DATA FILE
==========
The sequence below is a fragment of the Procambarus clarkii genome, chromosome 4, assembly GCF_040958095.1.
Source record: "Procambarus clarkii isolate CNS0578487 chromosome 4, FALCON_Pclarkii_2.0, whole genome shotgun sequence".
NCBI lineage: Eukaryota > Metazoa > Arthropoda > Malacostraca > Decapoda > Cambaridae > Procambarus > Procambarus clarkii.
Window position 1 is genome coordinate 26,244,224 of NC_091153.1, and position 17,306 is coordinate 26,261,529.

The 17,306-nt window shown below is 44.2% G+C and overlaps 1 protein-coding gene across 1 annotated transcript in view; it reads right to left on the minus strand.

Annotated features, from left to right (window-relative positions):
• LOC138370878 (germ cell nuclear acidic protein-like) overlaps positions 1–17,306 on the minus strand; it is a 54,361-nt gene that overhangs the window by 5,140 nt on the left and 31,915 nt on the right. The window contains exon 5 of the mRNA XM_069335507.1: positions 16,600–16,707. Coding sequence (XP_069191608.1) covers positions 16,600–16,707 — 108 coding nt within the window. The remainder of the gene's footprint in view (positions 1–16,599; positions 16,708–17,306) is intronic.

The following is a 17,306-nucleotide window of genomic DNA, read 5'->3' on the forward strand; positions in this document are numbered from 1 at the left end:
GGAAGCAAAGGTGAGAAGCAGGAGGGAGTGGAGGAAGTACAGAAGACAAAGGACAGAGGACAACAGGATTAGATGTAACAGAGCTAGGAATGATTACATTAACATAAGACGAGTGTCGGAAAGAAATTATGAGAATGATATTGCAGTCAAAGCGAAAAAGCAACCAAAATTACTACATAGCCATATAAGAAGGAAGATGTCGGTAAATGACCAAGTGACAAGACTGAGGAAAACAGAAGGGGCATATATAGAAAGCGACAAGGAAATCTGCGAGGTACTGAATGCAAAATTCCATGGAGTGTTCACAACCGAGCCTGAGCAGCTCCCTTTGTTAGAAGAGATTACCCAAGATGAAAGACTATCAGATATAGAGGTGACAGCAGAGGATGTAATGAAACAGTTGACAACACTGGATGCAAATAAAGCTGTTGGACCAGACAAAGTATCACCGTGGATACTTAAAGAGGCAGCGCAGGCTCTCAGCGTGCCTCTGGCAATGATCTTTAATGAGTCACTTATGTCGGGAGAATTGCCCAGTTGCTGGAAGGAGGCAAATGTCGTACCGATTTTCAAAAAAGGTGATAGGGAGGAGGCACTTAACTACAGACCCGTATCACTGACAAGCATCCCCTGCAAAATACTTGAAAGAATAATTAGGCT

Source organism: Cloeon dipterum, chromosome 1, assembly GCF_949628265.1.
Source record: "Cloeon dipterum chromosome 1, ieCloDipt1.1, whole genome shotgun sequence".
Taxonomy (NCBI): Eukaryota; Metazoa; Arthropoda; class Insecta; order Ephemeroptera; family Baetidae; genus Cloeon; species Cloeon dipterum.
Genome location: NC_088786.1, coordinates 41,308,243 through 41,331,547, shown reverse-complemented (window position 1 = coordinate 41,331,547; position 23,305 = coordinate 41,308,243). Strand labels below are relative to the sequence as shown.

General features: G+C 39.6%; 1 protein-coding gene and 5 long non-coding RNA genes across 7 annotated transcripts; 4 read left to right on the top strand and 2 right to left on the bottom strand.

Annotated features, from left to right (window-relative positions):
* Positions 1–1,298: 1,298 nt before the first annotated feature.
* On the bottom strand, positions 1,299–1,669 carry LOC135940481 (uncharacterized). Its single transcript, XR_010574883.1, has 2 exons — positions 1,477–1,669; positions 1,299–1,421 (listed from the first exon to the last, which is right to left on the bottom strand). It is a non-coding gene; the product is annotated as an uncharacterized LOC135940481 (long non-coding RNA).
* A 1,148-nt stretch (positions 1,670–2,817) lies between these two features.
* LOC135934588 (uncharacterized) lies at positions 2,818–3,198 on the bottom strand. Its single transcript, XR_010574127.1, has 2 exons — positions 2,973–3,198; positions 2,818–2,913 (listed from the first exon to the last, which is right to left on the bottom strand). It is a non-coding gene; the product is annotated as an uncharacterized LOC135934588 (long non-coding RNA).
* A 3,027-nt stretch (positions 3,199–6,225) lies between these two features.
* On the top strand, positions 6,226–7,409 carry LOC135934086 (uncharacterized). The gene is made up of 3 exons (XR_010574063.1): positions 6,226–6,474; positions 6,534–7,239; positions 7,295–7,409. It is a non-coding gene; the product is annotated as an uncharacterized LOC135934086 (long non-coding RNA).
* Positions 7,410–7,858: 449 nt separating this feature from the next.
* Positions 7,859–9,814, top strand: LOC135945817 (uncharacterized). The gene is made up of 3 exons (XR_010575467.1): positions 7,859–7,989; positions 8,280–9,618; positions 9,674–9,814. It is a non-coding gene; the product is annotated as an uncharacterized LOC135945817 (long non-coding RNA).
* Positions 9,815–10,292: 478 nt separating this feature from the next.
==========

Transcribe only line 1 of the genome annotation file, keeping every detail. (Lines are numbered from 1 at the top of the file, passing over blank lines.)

The sequence below is a fragment of the Procambarus clarkii genome, chromosome 4, assembly GCF_040958095.1.